An aside to the reader: don’t do this
This is twice now I’ve bought a weapon without even firing one. You shouldn’t do that. I have no good excuse except impatience; there’s a good chance that some model of SP101 was available for rental upstairs at Bullseye in Tacoma (where I went seeking holsters and speedloaders, after purchasing the Ruger). At the least, I could have at least gone shooting with someone who owned a similar model.
It went well with my Sig Sauer, though I still wonder whether I might not have been just as happy with the much cheaper Springfield XD… Anyway. Time will tell whether this was one of the smarter decisions that I just happened to make dumbly.
Finish and Fit
Hefty, stainless steel. I like. There are a few places inside the frame (after I’ve swung out the cylinder) where it looks a little rough, but it feels just fine. There’s a very solid feel to it, and I have little doubt that should five rounds of .357 Magnum be inadequate, I can certainly bludgeon someone into submission with it.
After a fair bit of dry fire and reloading drills, I can safely say that the factory grip is a bit on the smallish side for my hands–not uncomfortable, but a little smallish, and my trigger finger occasionally touched my gripping thumb until I modified my grip slightly. For sheer comfort while shooting, I will probably try some of the many available aftermarket grips. (Mine is the model with a rubber grip and black plastic grip panels.) This is by far the lamest feature of the weapon in terms of style and finish, especially when several other SP101s variants have much nicer-looking grips. However, they’re easy to replace and there’s a substantial secondary market for new side panels. I could also fabricate some of my own, and this appeals to me.
Clearly, you can’t just buy a new gun. I picked up another Blade-Tech IWB holster for concealed carry and ordered a few Tuff Quickstrips to try them out. Also some .38 snap caps to practice loading, unloading, dropping my ammo under heavy objects in my garage, etc. [Ruger revolvers (and my P229, for that matter) can safely be fired empty, but I like using snap caps.] When I stopped to buy still more ammo today, they actually had the HKS Quickloader for my model, so I picked one of those up, too. [Note, unlike a new magazine for my P229, which is FIFTY DOLLARS, you can get either a pair of Quickstrips or a Quickloader for at or under $10. So I got both.]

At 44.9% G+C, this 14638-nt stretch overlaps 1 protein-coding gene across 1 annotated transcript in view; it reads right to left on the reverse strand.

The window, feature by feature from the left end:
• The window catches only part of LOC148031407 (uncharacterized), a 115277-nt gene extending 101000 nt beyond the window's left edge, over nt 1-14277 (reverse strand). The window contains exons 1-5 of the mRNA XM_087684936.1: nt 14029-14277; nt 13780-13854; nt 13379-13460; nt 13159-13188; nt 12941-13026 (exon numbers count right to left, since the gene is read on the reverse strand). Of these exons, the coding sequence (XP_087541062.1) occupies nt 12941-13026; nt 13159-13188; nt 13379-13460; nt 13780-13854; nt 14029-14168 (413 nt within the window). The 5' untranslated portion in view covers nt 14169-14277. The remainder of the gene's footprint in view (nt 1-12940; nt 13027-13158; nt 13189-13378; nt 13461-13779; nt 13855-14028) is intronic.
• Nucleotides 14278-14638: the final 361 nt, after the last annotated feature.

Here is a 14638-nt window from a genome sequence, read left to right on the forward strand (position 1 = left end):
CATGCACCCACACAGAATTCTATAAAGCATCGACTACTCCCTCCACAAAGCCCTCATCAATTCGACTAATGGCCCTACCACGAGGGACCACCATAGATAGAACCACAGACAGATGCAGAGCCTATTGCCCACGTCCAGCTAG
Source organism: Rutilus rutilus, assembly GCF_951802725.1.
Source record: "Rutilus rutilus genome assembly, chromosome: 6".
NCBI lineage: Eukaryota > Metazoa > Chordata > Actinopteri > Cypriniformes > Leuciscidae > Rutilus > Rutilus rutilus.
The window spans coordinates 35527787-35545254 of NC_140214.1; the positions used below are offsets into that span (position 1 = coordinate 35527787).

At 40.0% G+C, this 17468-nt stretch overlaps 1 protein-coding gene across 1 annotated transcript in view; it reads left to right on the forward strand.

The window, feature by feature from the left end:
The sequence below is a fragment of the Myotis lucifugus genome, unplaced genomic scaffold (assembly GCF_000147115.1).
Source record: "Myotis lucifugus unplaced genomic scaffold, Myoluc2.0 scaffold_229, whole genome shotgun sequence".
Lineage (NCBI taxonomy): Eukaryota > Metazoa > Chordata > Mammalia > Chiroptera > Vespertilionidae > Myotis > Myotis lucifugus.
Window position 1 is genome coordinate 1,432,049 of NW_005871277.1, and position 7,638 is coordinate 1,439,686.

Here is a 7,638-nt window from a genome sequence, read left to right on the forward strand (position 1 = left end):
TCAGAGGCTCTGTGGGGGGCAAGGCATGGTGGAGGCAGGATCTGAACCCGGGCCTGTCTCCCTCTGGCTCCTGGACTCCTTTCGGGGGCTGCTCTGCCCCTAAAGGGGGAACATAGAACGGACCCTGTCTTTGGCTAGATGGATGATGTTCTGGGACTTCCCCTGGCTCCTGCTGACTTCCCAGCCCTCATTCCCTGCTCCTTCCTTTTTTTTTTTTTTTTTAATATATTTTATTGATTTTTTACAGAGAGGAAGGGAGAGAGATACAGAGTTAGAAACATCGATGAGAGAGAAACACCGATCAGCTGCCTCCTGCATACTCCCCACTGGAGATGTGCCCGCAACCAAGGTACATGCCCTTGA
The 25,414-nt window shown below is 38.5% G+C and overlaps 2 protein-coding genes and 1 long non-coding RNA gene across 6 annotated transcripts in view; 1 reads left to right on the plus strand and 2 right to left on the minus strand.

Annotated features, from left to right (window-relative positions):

Playing with my gun
A significant chunk of change later, I have lots of new toys to play with in the safety and comfort of my garage with no small children about (and also no live ammo which will actually fit in the revolver–safety first). One thing I quickly learned is that I didn’t understand the BotR reloading method nearly so well as I thought I did; in fact, I’m still not certain that I do. (I’m thinking a companion-to-the-book YouTube video series would be отлично.) I am somewhat reluctant to practice “wrong” too much, but what I am doing seems to work pretty well, and now that I have the quickloader and the quickstrips, I have integrated those as well.
I practiced loading, unloading, trigger cycling, sight picture acquisition, and holstering/drawing. [I do not like the Blade-Tech holster for this weapon nearly so well as for my P229, although it’s likely that as it wears in it will be smoother.]
Erm. Isn’t something missing?
Yes. I still haven’t fired the damned thing. Hopefully tomorrow morning, when I have a small window of time where the stars align–I’m not babysitting, the range is open, and I don’t have a lot of other pressing tasks that are more important.
Ergo, there will be a Part the Second.
- Ruger.com SP101 page
SP101 Grips and Grip Panels
- Tim’s Workshop (grip panels)
- Badger Custom Grips
- Altamont Company (grips and panels)
- Seriously, go search eBay for “sp101 grip panels” and be amazed
- Actually, I kinda want to make some myself.
- Blade-Tech IWB holsters
- HKS Revolver Speedloader at Amazon
- Tuff Quickstrips at Amazon
- A-Zoom Precision Snap Caps at Amazon
- TheTruthAboutGuns.com Review
- TheMakarov9 video review on YouTube
- Nutnfancy long video review on YouTube